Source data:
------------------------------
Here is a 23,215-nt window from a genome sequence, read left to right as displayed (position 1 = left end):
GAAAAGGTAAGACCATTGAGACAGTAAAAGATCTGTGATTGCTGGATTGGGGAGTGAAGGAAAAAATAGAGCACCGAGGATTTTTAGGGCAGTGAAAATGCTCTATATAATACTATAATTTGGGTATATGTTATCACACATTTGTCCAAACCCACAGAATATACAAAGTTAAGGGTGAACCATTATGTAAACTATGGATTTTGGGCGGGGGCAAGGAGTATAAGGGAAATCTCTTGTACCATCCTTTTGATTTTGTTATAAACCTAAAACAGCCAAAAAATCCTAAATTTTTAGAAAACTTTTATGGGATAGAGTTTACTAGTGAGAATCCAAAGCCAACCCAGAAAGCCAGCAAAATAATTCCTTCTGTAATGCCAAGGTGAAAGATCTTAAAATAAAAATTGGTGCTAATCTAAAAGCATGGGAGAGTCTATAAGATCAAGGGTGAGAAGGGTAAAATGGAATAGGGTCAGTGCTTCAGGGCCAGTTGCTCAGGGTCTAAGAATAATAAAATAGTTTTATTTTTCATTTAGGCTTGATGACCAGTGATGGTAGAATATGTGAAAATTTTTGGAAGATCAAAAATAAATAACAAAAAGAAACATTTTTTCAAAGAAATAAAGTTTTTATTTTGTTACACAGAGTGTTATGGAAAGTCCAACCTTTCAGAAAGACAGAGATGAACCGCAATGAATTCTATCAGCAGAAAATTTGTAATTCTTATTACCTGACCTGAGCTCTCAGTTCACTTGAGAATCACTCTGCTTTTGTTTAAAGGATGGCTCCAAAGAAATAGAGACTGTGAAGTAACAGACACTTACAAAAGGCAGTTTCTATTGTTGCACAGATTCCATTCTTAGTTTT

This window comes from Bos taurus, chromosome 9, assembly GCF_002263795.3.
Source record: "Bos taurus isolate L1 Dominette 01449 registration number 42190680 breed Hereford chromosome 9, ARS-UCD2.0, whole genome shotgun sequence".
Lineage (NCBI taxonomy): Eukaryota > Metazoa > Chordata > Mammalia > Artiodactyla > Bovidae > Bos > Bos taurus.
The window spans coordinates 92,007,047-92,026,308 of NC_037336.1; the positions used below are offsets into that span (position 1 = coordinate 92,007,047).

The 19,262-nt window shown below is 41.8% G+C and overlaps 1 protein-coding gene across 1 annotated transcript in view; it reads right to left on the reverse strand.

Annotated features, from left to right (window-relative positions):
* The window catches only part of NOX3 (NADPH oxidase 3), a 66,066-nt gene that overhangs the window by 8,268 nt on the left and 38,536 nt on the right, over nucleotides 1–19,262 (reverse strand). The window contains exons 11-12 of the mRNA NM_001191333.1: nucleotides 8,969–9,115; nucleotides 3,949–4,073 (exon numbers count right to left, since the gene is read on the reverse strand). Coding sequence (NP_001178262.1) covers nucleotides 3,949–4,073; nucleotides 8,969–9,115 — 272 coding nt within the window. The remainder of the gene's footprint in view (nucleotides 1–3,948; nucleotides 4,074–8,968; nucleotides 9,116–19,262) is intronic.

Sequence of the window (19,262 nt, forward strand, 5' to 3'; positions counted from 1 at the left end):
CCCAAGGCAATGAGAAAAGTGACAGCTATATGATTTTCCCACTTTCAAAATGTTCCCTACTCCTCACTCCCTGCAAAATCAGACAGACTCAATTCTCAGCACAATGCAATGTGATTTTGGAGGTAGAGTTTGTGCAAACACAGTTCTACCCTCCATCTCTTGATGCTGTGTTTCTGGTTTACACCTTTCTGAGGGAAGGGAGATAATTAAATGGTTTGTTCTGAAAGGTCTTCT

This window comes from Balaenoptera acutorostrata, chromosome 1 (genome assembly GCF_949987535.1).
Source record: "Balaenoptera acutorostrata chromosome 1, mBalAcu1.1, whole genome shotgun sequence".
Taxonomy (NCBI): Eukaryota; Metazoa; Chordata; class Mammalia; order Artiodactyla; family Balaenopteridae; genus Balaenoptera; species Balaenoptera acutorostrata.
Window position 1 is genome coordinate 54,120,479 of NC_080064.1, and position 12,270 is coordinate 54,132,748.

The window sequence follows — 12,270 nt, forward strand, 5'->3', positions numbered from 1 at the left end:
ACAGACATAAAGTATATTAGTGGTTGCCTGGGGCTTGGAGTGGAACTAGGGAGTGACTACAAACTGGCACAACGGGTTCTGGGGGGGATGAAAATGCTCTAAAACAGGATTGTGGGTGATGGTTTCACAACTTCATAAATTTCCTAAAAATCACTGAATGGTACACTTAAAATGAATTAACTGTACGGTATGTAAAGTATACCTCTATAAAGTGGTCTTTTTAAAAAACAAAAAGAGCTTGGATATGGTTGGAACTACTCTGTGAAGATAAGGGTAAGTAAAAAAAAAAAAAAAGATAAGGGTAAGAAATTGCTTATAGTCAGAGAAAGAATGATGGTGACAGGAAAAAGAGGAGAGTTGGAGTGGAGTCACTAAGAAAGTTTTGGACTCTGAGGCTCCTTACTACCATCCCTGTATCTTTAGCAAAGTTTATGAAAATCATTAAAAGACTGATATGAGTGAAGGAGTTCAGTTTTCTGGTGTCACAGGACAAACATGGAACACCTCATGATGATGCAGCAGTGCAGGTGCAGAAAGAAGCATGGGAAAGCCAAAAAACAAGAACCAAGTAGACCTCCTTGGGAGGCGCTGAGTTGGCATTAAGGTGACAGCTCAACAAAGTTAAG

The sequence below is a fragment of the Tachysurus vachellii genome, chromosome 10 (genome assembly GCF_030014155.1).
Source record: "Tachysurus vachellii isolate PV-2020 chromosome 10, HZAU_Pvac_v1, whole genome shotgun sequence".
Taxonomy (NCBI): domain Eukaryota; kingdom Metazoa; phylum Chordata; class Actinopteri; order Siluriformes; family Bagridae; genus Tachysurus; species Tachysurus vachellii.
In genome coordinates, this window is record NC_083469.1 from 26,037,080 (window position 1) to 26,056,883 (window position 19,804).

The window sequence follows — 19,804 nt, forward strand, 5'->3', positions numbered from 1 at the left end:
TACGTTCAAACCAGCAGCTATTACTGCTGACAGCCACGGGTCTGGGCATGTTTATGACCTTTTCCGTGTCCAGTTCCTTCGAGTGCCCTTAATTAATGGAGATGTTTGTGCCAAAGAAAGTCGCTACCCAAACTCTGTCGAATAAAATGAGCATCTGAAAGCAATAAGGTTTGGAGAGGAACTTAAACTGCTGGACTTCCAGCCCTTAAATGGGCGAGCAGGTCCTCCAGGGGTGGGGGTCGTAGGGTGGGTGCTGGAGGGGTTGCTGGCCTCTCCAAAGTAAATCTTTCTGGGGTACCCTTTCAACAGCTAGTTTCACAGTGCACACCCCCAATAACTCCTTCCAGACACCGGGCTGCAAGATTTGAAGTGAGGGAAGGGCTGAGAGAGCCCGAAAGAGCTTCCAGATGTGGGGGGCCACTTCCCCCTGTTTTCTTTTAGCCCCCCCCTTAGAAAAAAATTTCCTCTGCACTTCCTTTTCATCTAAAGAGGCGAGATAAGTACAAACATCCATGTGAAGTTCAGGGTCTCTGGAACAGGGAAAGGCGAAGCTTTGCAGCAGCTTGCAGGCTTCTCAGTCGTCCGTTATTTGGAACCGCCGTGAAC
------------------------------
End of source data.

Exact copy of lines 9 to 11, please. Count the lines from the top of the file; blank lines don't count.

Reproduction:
* The window catches only part of NOX3 (NADPH oxidase 3), a 66,066-nt gene that overhangs the window by 8,268 nt on the left and 38,536 nt on the right, over nucleotides 1–19,262 (reverse strand). The window contains exons 11-12 of the mRNA NM_001191333.1: nucleotides 8,969–9,115; nucleotides 3,949–4,073 (exon numbers count right to left, since the gene is read on the reverse strand). Coding sequence (NP_001178262.1) covers nucleotides 3,949–4,073; nucleotides 8,969–9,115 — 272 coding nt within the window. The remainder of the gene's footprint in view (nucleotides 1–3,948; nucleotides 4,074–8,968; nucleotides 9,116–19,262) is intronic.

Sequence of the window (19,262 nt, forward strand, 5' to 3'; positions counted from 1 at the left end):
CCCAAGGCAATGAGAAAAGTGACAGCTATATGATTTTCCCACTTTCAAAATGTTCCCTACTCCTCACTCCCTGCAAAATCAGACAGACTCAATTCTCAGCACAATGCAATGTGATTTTGGAGGTAGAGTTTGTGCAAACACAGTTCTACCCTCCATCTCTTGATGCTGTGTTTCTGGTTTACACCTTTCTGAGGGAAGGGAGATAATTAAATGGTTTGTTCTGAAAGGTCTTCT